It’s a little weird being both an on-set supervising producer for a television show and a science fiction novelist. It’s even weirder being about half of both, with Ty carrying the slack when I falter. All in all, I’d say he and I both have about a job and a half worth of work right now. Given that the show runner appears to have about three jobs worth, I feel like we’re doing pretty well. But the part where we sit on laurels and avoid effort hasn’t kicked in yet.
So without much news to add since yesterday, I’ll make do with:
— I heard something unconfirmed and unofficial about the streaming deal on the show which makes me hopeful.
— The Verge thinks we’re quite bingeable.
— I’ve seen cover art for Book 7, and it’s great
— A good copy editor is worth their weight in gold
— Naps are good (but you probably already knew that).
by Ty Franck
An on set day.
Spent the day on one set, watching basically one scene over and over again. This is the secret about making a TV show that most people don’t know. Most days? It’s boring as shit.
First, shoot the master. This is the big wide shot that gives the geography of the scene. All the characters in one shot, all the movement, all in one shot.
Then we start shooting the two shots. These are the camera angles with two of the characters in them at the same time. Then we turn the cameras around, and shoot everything from the other side. Then we shoot coverage, which is each character in close up.
And in every single version of this, it’s the exact same location, and the characters are speaking the exact same lines.
I did this for twelve hours today, on a single set, with a single scene.
Plus side: The scene had Bobbie and Avasarala.
by Daniel Abraham
Left the hotel at 9 am.
(The hotel is really quite lovely. Near a park. Decent restaurants nearby. Very civilized.)
Stopped by set.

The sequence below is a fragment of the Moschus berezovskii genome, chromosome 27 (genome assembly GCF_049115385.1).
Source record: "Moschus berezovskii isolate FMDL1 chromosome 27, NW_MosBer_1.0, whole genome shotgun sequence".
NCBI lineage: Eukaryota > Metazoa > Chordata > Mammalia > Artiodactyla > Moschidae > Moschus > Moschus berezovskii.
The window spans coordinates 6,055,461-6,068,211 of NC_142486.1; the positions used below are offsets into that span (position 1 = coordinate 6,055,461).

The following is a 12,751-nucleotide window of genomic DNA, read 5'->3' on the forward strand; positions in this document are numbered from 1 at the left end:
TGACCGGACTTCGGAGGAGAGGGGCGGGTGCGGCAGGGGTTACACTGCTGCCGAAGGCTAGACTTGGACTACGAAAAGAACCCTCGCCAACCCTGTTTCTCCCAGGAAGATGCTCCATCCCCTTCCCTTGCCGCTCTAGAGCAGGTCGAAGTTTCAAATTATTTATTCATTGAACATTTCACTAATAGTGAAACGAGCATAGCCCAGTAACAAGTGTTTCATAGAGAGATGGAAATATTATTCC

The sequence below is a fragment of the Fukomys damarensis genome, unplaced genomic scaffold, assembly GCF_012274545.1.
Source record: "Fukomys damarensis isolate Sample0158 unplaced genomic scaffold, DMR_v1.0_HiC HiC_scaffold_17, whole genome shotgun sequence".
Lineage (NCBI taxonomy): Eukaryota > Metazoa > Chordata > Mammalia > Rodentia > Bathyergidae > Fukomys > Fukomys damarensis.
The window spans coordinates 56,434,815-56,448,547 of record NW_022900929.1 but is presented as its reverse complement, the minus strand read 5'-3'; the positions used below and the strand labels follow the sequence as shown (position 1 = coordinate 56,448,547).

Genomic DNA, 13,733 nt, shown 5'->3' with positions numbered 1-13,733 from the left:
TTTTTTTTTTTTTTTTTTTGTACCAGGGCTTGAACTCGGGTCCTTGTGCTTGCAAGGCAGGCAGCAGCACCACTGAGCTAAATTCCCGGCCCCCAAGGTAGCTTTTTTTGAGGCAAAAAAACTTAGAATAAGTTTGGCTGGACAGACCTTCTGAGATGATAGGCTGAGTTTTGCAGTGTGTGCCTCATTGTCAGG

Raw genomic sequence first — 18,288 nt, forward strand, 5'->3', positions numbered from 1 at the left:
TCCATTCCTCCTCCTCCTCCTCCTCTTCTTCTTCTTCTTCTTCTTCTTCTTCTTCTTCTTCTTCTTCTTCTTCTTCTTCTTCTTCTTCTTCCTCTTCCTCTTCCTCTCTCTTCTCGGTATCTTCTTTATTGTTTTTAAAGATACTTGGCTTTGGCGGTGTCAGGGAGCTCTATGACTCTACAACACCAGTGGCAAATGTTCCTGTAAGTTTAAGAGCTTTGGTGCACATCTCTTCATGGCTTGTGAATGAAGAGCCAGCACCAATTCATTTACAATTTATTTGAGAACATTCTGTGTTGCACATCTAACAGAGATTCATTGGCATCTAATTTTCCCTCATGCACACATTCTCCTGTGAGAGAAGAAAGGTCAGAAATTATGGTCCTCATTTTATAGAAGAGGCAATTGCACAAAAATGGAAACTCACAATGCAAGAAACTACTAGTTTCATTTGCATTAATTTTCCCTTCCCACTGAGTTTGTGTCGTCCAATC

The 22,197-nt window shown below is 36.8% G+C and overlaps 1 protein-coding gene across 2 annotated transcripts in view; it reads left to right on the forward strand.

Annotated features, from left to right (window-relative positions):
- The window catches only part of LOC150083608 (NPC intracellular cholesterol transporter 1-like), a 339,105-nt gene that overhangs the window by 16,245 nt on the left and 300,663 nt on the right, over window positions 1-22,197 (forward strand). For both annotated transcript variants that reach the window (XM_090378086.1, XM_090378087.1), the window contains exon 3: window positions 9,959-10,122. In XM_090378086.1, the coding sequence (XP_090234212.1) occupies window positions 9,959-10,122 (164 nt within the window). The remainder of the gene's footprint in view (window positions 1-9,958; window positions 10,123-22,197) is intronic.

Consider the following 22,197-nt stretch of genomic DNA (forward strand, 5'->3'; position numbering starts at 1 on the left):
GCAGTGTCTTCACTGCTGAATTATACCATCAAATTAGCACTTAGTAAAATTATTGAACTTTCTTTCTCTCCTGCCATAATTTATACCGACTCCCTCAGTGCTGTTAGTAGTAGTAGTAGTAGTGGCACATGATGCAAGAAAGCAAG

(Today was a double-up day when we had two different episodes shooting concurrently on different sets, so that while the last few scenes of episode 12 are being filmed in one place, the first few of 13 are underway elsewhere. This isa little tricky for the crew who have to make sure all the equipment and personnel get where they need to be. But it makes handing complex scenes that span the two episodes comparatively easy.)
In editing, worked on cuts of episodes 11 and 9.
(Editing, of all the stages in this very complex process has become my One True Love. This step literally took hours, and it made me want to be a film editor in my next incarnation. The process is *very* reminiscent of writing a novel, from the attention to very fine points — word choice and paragraphing &c. in the one case, picking exactly the right frame of performance and the perfect moment to cut &c. in the other. There was one scene in particular where by extending it for a few seconds and adjusting the temped in music, the scene’s function in the story shifted 180 degrees. It was awesome. At this point, I’m considering popping for the editing software, watching a bunch of tutorials to figure out how to use it, and seeing if I can’t actually start making things. I am deeply, deeply grateful to the editors who let me sit in on their sessions with the show runner.)